Meanwhile, Dorsey said in May that he does not want the role of CEO. When a user predicted that Musk would ultimately appoint Dorsey as CEO, Dorsey replied, “Nah I’ll never be CEO again.”

Sheryl Sandberg

Few potential candidates boast the qualifications of Sheryl Sandberg, who stepped down as chief operating officer at Facebook-parent Meta in September.

Facing a pause in advertising from major brands, Sandberg could restore the platform’s credibility on Madison Avenue and ensure that the company optimizes revenue through other means.

Sandberg, who joined Meta in 2008, led a dramatic increase in Facebook’s revenue by revamping its advertising business, turning the operation into an industry powerhouse that helped small and large businesses target users through data collected by the platform. Before that, she served as vice president of global online sales and operations at Google.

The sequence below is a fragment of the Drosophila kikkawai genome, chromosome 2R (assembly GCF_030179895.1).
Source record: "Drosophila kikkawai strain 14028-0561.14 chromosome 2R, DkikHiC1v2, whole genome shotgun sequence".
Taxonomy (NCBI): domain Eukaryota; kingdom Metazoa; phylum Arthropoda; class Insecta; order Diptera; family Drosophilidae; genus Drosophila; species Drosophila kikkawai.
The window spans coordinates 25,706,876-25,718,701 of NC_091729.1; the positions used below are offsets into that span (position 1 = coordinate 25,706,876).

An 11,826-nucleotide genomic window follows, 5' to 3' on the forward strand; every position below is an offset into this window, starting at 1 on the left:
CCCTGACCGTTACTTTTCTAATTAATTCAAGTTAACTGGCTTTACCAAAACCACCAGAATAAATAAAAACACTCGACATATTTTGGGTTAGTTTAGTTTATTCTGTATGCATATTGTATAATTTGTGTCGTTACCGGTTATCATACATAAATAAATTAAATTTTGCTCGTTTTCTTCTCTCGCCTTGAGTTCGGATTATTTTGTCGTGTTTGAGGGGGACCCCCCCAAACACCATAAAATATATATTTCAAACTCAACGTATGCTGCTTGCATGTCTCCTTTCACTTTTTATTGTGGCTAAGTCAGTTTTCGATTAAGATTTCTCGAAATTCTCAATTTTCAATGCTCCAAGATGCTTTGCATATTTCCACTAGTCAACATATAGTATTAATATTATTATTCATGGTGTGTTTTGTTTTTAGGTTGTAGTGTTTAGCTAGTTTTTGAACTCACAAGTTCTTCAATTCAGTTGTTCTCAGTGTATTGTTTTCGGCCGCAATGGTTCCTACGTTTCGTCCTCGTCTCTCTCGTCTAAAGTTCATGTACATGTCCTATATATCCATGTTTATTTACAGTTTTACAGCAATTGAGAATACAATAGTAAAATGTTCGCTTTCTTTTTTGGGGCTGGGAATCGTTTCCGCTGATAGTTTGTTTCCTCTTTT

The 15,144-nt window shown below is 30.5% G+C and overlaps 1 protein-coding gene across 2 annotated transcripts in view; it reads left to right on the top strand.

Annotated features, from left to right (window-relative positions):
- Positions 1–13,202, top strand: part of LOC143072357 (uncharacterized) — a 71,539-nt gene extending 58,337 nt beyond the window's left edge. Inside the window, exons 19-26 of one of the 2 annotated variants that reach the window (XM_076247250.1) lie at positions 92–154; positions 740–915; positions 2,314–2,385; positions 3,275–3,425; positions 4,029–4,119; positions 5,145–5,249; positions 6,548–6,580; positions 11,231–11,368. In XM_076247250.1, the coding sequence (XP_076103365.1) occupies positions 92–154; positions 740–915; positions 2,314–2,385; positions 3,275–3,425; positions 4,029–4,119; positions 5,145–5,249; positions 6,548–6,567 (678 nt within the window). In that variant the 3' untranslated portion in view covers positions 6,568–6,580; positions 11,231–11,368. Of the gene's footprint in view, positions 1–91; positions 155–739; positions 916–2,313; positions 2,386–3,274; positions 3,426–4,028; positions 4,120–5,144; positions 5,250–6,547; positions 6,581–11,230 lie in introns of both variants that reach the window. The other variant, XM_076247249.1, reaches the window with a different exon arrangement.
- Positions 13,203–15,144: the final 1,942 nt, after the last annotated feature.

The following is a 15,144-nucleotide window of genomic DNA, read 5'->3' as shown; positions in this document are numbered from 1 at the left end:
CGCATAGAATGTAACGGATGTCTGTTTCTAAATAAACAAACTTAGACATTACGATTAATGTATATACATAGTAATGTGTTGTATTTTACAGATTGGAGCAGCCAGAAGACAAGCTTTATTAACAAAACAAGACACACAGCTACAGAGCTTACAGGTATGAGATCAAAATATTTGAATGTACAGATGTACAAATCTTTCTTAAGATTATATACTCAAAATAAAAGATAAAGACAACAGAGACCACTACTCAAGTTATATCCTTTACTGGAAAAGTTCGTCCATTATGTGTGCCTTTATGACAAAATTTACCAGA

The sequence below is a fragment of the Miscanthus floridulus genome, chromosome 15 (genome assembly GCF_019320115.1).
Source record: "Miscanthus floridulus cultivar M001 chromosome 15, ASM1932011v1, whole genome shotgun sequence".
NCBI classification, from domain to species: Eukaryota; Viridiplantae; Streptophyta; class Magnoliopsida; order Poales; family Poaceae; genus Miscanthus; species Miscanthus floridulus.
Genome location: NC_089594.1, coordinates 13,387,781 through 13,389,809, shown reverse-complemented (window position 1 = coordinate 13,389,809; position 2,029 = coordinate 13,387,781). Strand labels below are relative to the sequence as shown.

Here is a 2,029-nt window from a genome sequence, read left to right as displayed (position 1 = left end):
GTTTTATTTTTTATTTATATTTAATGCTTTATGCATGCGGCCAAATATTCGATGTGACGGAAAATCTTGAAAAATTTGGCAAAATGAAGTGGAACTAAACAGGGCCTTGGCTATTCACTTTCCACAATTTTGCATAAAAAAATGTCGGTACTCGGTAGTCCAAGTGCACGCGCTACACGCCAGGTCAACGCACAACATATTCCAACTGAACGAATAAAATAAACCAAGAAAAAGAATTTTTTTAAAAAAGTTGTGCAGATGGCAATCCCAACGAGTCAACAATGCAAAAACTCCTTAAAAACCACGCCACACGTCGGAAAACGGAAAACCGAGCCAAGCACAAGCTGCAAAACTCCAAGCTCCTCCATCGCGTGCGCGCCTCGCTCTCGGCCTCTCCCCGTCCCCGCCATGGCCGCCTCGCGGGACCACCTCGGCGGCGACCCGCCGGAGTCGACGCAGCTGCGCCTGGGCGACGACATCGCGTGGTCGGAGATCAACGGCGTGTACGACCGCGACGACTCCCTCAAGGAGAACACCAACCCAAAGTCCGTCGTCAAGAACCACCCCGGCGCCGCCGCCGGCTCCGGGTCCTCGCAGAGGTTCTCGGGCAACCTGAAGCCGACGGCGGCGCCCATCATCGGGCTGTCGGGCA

She worked closely with Meta Founder and CEO Mark Zuckerberg for nearly 15 years, navigating a relationship with a higher-ranking, tech-focused executive that bears resemblance to the possible dynamic between an incoming Twitter CEO and Musk.

But the sources of potential tension between Musk and Sandberg are manifold. Sandberg holds a significant public profile of her own, built in part on Lean In, a 2013 book that encouraged women to be assertive in the workplace. A powerful CEO, as Sandberg would likely be, could face disputes with Musk over the direction of the company.

Musk and Sandberg could also clash over their political views, especially as content moderation remains a polarizing issue. Sandberg was a major donor to Democratic nominee Hillary Clinton’s 2016 presidential campaign. By contrast, Musk last month encouraged Americans to vote for Republicans ahead of the midterm elections.